It’s almost as inevitable as death and taxes…the regulations affecting your Cleveland and Ohio businesses will be changing (again) soon. Specifically, this time, OSHA plans to align the Hazard Communication Standard (HazCom or HCS per 29 CFR 1910.1200) with the United Nations Global Harmonized System (GHS) Revision 7. Although the UN Committee of Experts publishes updated versions of the GHS every two years, the US HazCom Regulations were last updated in 2012 and are still based on GHS Revision 3. In comparison, Canada has adopted GHS Revision 5 and, as of October 2018, Mexico has implemented GHS Revision 6. Such (seemingly small) variations can cause border delays when transporting hazardous materials and, more importantly, frustrated customers! This is in addition to the more immediate need to assure your Written Program, SDS files and training are in-compliance with the latest HazCom Standard to avoid safety issues and OSHA violations. For now, the current HazCom 2012, with its GHS Revision 3 aligned requirements remains the law of the land until OSHA communicates differently. OSHA is expected to release its notice of proposed rulemaking (NPRM), in February, 2019.
So, what’s new in Revision 7 that you might start preparing for?
- Updated definitions for some health hazard classes. The definitions of skin corrosion, skin irritation, serious eye damage, eye irritation, dermal corrosion, dermal irritation, respiratory sensitizer, specific target organ toxicity, reproductive toxicity, and carcinogenicity are all slightly updated for additional clarity.
- Modified criteria for how flammable gases are categorized. Prior to Revision 7, there was ambiguity regarding how to apply categories provided in the flammable gas chapter. Now, to eliminate some of the confusion, both pyrophoric gases and chemically unstable gases meet the classification criteria of the flammable gases category 1A. Also, two hazard statements are now assigned to pyrophoric gases and chemically unstable gases category 1A/1B.
In addition, some of the changes which are likely due to the interim GHS revisions include:
- New hazard categories for chemically unstable gases and non-flammable aerosols (Rev. 4)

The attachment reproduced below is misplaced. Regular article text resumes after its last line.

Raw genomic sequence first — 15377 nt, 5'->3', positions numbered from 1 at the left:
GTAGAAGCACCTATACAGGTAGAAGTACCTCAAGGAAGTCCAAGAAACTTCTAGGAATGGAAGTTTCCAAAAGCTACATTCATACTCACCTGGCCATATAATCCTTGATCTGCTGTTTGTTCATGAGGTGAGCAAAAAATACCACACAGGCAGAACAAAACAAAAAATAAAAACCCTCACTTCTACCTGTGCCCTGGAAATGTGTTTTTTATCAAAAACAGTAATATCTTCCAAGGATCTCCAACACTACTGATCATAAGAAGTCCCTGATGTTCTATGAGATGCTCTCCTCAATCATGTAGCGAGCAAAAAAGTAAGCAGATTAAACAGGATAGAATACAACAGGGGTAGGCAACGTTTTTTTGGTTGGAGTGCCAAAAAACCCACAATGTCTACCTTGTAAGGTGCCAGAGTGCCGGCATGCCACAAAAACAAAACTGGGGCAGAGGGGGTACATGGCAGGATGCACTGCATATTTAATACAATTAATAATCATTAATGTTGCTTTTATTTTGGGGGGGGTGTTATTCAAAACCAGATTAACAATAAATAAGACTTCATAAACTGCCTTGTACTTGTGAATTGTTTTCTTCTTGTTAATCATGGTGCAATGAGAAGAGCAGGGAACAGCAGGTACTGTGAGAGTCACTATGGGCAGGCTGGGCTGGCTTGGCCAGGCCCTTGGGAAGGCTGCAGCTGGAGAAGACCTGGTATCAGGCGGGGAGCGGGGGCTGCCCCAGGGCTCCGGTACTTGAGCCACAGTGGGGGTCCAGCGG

- Further clarification of criteria to avoid differences in the interpretation of precautionary statements (Rev. 4)
- Addition of a new test method for oxidizing solids (Rev. 5)
- Revised/simplified classification & labelling summary tables (Rev. 5)
- New codification system for hazard pictograms (Rev. 5)
- New hazard class for desensitized explosives (Rev. 6)
- New hazard category for pyrophoric gases (Rev. 6)
- Additional information to be included in Section 9 of safety data sheets (SDSs) (Rev. 6)
Chemical manufacturers, importers, distributors and employers of facilities where hazardous materials are used and stored should review their SDS libraries now to ensure they have the most updated information available for employees to access, verify shipped labels and workplace container labels comply with GHS, update written HazCom plans, and make sure all employees have been trained to comprehend the current GHS changes.
Employers should be prepared to manage against another phased-in deadline and the consequential SDS library influx resulting from updated documents arriving with any initial shipments from suppliers or with first shipments following significant changes made to the documents.
A well-organized, up-to-date chemical inventory will also help ease the transition to GHS Revision 7 and provide you with valuable insight as to what chemicals you currently have so you can understand how any hazard reclassifications will affect your business.
By taking a few measured steps, safety professionals can begin to lay the groundwork for any future changes to come while improving their hazard communication management right now.